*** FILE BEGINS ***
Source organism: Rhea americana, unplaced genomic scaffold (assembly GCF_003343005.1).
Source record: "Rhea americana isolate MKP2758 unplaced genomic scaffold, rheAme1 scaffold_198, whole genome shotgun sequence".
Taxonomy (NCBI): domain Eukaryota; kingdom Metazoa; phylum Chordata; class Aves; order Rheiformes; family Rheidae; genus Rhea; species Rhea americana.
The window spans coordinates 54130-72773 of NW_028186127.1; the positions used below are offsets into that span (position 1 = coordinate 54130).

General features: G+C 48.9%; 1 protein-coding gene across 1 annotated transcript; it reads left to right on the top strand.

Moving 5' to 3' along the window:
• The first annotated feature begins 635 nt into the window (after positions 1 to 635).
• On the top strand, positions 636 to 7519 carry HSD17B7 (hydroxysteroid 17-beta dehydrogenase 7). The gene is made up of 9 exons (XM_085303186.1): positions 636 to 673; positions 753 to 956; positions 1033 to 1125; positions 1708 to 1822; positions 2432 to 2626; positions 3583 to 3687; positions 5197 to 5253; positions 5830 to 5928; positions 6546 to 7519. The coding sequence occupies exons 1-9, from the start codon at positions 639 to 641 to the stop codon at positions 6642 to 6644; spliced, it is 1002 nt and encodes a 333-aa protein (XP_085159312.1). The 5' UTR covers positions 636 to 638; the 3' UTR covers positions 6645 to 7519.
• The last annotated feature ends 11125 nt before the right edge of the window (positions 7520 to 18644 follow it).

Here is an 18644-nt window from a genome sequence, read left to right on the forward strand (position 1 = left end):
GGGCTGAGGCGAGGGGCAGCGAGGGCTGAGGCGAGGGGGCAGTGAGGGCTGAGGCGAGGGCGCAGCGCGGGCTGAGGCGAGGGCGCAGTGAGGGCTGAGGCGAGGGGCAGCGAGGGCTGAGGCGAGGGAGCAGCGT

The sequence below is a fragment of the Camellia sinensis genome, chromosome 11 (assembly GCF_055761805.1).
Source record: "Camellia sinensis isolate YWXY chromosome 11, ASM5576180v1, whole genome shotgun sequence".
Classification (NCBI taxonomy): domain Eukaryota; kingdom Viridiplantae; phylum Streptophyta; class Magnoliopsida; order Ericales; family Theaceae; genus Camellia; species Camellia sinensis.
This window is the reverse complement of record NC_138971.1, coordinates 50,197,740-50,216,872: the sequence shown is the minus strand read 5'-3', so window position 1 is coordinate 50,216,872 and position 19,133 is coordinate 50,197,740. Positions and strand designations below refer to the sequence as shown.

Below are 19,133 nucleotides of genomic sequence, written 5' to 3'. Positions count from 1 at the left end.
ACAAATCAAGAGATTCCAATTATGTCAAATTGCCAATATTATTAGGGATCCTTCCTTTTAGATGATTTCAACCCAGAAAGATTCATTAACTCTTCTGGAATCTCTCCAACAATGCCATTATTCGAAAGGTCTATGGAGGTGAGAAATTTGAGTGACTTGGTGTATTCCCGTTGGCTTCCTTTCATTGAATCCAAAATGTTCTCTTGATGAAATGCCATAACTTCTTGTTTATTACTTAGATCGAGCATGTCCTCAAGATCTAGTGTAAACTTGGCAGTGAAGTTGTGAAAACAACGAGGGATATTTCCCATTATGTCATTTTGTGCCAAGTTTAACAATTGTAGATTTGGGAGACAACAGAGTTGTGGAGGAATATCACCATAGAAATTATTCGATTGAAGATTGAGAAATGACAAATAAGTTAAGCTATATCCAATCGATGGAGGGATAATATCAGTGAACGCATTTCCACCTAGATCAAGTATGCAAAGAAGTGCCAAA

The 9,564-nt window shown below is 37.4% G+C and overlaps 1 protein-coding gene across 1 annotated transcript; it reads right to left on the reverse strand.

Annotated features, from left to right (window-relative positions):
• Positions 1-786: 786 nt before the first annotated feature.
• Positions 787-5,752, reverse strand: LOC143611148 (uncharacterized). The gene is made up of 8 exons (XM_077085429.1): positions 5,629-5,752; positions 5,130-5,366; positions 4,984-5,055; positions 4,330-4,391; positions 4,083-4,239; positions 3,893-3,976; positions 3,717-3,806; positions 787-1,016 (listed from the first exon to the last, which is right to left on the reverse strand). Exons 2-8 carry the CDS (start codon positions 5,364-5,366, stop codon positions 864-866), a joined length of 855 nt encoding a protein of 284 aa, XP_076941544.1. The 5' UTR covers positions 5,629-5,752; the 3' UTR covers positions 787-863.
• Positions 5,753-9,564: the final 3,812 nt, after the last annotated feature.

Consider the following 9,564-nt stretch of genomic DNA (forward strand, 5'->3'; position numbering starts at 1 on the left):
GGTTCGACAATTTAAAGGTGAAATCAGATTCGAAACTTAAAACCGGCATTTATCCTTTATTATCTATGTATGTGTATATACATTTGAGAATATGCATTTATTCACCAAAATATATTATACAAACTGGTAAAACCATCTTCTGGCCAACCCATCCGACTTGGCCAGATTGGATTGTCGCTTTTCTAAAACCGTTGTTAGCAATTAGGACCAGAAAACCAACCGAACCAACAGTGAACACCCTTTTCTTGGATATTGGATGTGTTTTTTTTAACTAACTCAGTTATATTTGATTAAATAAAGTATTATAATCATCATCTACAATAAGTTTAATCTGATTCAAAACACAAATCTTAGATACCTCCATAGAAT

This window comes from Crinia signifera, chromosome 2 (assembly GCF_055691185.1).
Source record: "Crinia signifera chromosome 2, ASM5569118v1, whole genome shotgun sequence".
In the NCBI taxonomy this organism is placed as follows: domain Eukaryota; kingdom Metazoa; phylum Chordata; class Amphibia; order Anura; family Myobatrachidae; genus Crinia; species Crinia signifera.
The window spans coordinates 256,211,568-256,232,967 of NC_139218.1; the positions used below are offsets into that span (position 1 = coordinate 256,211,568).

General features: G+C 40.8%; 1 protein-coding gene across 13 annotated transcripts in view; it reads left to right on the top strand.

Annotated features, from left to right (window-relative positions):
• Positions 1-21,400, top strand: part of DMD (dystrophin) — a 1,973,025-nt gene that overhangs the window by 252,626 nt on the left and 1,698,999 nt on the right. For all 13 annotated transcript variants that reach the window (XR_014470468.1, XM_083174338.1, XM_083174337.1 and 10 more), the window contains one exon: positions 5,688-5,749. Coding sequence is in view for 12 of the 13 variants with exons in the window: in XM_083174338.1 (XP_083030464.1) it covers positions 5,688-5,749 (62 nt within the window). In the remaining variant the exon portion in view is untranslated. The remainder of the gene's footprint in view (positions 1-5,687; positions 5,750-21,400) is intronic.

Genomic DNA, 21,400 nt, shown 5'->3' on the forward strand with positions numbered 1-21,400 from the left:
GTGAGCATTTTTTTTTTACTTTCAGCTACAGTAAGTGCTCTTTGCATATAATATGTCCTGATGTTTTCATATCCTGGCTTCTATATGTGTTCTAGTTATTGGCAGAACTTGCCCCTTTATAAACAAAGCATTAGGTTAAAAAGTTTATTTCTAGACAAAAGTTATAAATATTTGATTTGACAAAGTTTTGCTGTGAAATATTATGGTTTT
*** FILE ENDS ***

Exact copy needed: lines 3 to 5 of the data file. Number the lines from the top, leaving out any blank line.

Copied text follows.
Taxonomy (NCBI): domain Eukaryota; kingdom Metazoa; phylum Chordata; class Aves; order Rheiformes; family Rheidae; genus Rhea; species Rhea americana.
The window spans coordinates 54130-72773 of NW_028186127.1; the positions used below are offsets into that span (position 1 = coordinate 54130).

General features: G+C 48.9%; 1 protein-coding gene across 1 annotated transcript; it reads left to right on the top strand.